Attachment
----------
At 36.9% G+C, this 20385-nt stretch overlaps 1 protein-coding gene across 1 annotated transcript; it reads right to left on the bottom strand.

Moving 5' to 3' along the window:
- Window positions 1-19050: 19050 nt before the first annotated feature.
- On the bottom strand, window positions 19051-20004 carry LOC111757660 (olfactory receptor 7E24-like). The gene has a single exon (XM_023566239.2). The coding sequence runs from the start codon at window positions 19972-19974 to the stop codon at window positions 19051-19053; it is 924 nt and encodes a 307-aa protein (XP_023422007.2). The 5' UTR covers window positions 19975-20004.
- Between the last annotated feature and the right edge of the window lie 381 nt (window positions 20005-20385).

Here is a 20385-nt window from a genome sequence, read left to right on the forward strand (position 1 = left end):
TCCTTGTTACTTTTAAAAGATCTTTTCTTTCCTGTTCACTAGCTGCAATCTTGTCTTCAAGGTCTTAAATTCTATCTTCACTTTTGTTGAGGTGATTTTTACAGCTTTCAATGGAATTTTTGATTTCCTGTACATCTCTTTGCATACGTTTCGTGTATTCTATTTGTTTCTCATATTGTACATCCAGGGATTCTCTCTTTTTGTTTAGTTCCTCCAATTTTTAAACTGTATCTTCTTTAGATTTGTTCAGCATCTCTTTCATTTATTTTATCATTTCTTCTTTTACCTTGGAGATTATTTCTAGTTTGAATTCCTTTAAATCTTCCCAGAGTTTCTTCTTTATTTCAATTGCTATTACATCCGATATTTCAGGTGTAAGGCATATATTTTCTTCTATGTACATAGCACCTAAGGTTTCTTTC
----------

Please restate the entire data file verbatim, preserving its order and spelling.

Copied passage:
At 36.9% G+C, this 20385-nt stretch overlaps 1 protein-coding gene across 1 annotated transcript; it reads right to left on the bottom strand.

Moving 5' to 3' along the window:
- Window positions 1-19050: 19050 nt before the first annotated feature.
- On the bottom strand, window positions 19051-20004 carry LOC111757660 (olfactory receptor 7E24-like). The gene has a single exon (XM_023566239.2). The coding sequence runs from the start codon at window positions 19972-19974 to the stop codon at window positions 19051-19053; it is 924 nt and encodes a 307-aa protein (XP_023422007.2). The 5' UTR covers window positions 19975-20004.
- Between the last annotated feature and the right edge of the window lie 381 nt (window positions 20005-20385).

Here is a 20385-nt window from a genome sequence, read left to right on the forward strand (position 1 = left end):
TCCTTGTTACTTTTAAAAGATCTTTTCTTTCCTGTTCACTAGCTGCAATCTTGTCTTCAAGGTCTTAAATTCTATCTTCACTTTTGTTGAGGTGATTTTTACAGCTTTCAATGGAATTTTTGATTTCCTGTACATCTCTTTGCATACGTTTCGTGTATTCTATTTGTTTCTCATATTGTACATCCAGGGATTCTCTCTTTTTGTTTAGTTCCTCCAATTTTTAAACTGTATCTTCTTTAGATTTGTTCAGCATCTCTTTCATTTATTTTATCATTTCTTCTTTTACCTTGGAGATTATTTCTAGTTTGAATTCCTTTAAATCTTCCCAGAGTTTCTTCTTTATTTCAATTGCTATTACATCCGATATTTCAGGTGTAAGGCATATATTTTCTTCTATGTACATAGCACCTAAGGTTTCTTTC